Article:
Best of AOP - Star Clusters


M11 got its nickname, the Wild Duck Cluster, from Admiral Smyth. His view in 1835 seemed to elicit visions of wild ducks flying in the distant sky. With the growth of large cities, seeing similar flocks fill the sky are most rare indeed. This is certainly one of the more compact examples of open star clusters with members numbering nearly 3000 stars. The oldest stars in this cluster are only 220 million years old, indicating that this cluster is still quite young. But the true vision of wild ducks can be better glimpsed by our understanding of these starsʼ orbits. A picture like this is only a snapshot of the convoluted and complex orbital interactions these stars dance through time. Each star affects the other in their messy mingle about each other; as ducks they would appear to be very confused. A stargazer on a planet orbiting one of these stars would see a sky filled with hundreds of nearly identical first magnitude stars. Image trying to keep track of their names!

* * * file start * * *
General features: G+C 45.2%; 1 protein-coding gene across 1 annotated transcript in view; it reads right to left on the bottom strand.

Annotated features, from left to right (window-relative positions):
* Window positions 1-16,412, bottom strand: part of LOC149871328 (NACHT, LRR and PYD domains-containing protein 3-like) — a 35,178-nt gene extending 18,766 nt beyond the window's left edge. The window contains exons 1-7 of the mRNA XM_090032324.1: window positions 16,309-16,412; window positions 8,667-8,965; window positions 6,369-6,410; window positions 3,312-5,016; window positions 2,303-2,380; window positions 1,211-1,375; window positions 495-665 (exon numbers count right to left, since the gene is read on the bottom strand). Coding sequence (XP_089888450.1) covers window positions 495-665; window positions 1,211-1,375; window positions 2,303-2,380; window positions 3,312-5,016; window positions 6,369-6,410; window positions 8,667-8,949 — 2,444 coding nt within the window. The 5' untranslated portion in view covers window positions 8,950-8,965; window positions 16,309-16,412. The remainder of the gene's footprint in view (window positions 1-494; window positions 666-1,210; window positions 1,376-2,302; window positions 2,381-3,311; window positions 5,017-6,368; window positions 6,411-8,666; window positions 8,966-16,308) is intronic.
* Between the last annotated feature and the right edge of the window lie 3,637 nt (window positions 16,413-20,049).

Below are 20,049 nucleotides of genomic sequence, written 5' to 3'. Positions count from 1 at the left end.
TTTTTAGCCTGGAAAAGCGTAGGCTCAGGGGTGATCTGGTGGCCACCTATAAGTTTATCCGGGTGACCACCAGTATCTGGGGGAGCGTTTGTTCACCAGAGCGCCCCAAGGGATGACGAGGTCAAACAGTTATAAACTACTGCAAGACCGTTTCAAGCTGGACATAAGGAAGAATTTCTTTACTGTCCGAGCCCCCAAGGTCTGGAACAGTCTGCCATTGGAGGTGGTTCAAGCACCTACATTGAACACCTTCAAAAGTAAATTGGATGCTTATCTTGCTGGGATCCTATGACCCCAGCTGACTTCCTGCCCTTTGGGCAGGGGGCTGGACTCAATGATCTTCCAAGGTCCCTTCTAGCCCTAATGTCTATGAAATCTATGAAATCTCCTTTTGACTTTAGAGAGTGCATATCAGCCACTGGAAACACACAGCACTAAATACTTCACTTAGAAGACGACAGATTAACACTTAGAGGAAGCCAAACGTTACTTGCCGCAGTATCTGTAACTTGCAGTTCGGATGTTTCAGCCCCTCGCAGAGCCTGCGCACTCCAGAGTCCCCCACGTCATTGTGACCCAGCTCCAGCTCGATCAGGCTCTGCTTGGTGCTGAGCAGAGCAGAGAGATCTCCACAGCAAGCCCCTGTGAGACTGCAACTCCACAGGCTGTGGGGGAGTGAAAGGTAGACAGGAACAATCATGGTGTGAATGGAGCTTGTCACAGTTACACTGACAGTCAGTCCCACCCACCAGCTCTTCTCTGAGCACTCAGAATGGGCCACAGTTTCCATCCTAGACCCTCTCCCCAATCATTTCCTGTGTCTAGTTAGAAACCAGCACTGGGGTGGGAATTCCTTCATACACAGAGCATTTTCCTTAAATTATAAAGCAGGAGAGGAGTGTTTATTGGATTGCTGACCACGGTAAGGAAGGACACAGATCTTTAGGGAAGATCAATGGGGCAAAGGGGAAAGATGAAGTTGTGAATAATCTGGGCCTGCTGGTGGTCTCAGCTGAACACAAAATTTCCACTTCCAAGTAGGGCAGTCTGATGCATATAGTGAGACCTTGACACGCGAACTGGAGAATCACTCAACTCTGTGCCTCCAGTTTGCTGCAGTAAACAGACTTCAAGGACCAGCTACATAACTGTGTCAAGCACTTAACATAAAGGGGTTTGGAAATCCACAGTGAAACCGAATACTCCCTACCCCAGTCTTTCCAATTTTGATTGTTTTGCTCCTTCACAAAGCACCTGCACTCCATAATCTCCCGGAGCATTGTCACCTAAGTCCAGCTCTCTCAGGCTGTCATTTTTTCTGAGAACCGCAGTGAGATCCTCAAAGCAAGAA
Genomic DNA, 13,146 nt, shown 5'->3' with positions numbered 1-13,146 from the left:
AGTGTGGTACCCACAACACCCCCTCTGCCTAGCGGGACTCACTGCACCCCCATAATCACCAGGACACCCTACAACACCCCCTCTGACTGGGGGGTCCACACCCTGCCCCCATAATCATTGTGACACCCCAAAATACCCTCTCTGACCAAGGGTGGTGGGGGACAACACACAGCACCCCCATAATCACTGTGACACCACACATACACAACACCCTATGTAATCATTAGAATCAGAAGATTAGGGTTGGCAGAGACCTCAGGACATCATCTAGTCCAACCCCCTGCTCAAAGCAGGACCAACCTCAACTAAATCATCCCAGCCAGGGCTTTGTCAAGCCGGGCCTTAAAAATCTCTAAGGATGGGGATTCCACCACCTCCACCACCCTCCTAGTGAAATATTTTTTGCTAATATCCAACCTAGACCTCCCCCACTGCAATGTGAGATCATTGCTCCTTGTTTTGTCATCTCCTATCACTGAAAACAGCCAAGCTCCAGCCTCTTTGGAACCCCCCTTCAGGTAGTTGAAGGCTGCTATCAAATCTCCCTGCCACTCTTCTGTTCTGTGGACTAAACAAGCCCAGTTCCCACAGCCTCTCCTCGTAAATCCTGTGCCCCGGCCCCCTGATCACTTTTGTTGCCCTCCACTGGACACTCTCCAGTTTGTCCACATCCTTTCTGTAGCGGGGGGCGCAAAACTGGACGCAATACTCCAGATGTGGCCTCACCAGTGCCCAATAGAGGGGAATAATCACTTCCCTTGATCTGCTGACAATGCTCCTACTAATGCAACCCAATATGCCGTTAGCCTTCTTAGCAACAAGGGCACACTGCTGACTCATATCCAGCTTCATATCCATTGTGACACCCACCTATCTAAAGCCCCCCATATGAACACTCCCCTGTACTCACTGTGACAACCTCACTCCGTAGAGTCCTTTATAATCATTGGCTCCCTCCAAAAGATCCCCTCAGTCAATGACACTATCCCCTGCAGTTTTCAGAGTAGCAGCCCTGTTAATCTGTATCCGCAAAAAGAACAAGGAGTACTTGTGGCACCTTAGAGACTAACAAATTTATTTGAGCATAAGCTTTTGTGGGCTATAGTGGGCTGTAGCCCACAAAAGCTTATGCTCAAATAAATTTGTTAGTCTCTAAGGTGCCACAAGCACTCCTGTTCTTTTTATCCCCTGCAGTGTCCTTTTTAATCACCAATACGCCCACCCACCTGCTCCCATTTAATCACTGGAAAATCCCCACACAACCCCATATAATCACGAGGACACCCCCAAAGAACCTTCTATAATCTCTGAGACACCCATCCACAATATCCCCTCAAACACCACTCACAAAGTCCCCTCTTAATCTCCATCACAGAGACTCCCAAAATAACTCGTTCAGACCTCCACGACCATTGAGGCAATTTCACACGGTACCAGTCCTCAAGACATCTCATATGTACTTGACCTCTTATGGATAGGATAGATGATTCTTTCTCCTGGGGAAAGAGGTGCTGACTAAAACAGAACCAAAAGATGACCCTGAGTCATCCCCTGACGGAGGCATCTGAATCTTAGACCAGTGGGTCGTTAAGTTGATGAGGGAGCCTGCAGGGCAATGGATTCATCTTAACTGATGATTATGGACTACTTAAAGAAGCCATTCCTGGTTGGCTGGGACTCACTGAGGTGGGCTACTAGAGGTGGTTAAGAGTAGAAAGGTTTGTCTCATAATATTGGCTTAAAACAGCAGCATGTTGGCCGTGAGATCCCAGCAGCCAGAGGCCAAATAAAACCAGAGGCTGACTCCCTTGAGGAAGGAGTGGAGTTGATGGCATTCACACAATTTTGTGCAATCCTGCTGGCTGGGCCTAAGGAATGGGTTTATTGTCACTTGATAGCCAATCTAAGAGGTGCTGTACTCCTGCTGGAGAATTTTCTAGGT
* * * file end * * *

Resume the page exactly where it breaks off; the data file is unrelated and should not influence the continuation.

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Last Updated: 24-Jun-2014

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20in RC Optical Systems telescope Operating at f/8.1

Paramount ME Robotic Telescope Mount

SBIG ST10XME CCD camera with color filter wheel

LRGB color production was used to create this image.

Luminance = RGB (synthetic) binned 1x1

Red = 6 minutes binned 1x1

Green = 6 minutes binned 1x1

Blue = 6 minutes binned 1x1

Minimum credit line: Adam Block/NOAO/AURA/NSF